First off, to kokopuffs, I concur. I have had horse in France and it definitely is a delectable and rich meat. (I do however prefer Bear, even more rich!). Funny how cultural taboos seem to make one food acceptable and the next off limits.
No, I was not aware that the word Pemmican meant beaver in one of the Native American languages. Fascinating!
For Mezzaluna, that quantity of meat per day is astounding, but remember, that these men were carrying loads, dragging boats upcurrent, shivering, working, hunting, portaging, and surviving in an extremely energy consumptive environment. Nine pounds of meat translates to about 10,000 calories per day which, given their degree of physical activity does seem possible. Of course, many were the days when they went hungry, when shots went awry or game failed to appear. You are correct when you stated that game is quite lean, that is why the recipe for Buffalo stew with suet dumplings was one of the explorers most favorite meals. The suet, essentially fat, was quite rare on the grazing animals and was especially prized. (That recipe is also one of my favorites! The suet dumplings are much like a most flavorful gnocchi!).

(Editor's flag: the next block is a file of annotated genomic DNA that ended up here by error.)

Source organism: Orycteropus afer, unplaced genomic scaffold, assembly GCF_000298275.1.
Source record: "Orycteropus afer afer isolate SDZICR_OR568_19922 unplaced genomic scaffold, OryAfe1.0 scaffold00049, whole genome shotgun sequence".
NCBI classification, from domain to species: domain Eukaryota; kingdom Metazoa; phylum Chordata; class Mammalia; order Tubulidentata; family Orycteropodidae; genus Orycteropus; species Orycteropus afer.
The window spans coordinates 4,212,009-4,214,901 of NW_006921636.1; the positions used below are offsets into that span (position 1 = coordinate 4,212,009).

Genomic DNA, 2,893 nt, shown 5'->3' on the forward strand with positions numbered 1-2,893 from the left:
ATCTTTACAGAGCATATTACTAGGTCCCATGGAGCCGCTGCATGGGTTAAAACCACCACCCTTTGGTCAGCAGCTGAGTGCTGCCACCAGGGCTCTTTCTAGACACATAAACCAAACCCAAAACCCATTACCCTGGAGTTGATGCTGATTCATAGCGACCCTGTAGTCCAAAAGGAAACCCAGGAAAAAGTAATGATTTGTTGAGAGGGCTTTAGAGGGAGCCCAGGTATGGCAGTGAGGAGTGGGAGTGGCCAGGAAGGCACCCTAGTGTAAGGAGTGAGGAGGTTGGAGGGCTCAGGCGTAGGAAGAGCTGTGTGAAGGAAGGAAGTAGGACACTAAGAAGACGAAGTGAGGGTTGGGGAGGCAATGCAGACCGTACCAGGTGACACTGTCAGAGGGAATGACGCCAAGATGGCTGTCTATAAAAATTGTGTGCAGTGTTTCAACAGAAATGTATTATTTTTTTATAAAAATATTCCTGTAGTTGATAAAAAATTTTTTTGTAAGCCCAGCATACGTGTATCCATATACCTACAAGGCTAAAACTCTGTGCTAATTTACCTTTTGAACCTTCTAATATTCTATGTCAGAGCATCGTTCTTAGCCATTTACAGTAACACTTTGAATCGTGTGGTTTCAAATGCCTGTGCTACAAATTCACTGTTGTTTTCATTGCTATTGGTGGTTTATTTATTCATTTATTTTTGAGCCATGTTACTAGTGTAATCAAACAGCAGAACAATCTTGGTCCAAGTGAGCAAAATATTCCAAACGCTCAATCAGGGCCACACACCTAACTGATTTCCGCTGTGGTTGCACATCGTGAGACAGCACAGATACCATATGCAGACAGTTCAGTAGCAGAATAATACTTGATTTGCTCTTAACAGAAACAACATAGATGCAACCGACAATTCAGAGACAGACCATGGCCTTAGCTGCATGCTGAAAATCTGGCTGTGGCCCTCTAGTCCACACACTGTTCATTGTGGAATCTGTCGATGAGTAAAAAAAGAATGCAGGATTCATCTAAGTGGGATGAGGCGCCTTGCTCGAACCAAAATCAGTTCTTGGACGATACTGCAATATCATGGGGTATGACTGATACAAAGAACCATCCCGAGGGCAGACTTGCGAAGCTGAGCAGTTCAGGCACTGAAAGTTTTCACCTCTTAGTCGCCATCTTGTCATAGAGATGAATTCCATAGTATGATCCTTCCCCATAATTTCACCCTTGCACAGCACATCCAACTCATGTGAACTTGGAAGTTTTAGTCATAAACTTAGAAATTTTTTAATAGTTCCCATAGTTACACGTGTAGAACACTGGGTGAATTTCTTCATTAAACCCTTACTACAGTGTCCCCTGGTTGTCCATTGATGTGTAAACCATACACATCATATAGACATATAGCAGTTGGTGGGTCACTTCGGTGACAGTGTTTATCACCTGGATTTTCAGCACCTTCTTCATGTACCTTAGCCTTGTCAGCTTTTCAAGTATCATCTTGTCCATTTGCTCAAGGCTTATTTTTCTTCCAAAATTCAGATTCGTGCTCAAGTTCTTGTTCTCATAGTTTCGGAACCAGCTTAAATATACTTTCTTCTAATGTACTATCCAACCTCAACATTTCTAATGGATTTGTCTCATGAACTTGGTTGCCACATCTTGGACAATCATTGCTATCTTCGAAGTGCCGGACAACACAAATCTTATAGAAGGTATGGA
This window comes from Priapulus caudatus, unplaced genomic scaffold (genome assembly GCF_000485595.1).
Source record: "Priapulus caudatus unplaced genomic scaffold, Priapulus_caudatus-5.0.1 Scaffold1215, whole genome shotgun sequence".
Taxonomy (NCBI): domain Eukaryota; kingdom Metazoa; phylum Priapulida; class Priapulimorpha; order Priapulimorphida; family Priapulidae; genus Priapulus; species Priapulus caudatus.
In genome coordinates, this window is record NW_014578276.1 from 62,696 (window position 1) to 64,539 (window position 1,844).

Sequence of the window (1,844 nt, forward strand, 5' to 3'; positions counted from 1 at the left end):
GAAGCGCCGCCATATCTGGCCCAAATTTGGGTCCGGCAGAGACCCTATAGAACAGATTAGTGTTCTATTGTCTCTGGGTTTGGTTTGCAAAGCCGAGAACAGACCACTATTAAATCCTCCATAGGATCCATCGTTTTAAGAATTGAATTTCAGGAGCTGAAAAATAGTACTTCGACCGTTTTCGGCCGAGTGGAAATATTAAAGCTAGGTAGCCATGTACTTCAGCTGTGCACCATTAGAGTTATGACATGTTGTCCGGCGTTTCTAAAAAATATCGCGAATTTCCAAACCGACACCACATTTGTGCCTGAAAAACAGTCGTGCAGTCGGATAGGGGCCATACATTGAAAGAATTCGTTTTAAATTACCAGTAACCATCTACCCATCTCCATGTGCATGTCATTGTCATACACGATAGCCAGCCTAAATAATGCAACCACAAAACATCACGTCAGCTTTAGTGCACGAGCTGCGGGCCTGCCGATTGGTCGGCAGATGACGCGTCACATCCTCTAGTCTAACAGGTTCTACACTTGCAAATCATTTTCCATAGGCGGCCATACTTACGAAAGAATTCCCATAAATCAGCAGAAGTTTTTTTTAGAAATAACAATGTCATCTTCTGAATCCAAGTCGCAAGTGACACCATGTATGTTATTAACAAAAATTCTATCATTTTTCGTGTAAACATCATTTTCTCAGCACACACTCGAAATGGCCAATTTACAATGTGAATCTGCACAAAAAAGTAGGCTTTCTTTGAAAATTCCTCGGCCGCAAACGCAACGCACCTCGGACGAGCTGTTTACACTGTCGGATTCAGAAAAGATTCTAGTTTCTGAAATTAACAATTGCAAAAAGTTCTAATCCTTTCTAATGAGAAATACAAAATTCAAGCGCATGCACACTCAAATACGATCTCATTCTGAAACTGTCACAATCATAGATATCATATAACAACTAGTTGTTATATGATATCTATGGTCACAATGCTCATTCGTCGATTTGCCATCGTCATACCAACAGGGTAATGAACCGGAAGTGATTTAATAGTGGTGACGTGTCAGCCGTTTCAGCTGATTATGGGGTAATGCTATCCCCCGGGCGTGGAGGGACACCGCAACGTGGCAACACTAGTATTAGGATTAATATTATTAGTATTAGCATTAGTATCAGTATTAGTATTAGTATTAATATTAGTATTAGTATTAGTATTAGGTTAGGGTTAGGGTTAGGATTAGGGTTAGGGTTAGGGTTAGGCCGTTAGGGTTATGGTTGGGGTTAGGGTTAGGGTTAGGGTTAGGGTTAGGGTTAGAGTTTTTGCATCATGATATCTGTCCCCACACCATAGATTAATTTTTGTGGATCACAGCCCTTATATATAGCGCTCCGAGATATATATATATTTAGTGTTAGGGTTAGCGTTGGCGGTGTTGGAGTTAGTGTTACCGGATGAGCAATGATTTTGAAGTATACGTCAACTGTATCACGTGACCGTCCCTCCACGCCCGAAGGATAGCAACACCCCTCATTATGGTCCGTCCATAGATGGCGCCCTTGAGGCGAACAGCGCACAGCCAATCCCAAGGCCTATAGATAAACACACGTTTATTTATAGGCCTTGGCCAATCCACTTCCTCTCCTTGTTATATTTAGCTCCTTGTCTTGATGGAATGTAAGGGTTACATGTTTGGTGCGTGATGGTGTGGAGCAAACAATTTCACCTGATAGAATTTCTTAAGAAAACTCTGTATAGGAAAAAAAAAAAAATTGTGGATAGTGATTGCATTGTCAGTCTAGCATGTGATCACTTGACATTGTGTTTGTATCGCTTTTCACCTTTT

As for the liver, I do not remember what the price per pound was. If you would like to recreate that recipe, please contact one of the suppliers in the back of the book. They would be most happy to assist you. Or, you can substitute veal liver which is readily available.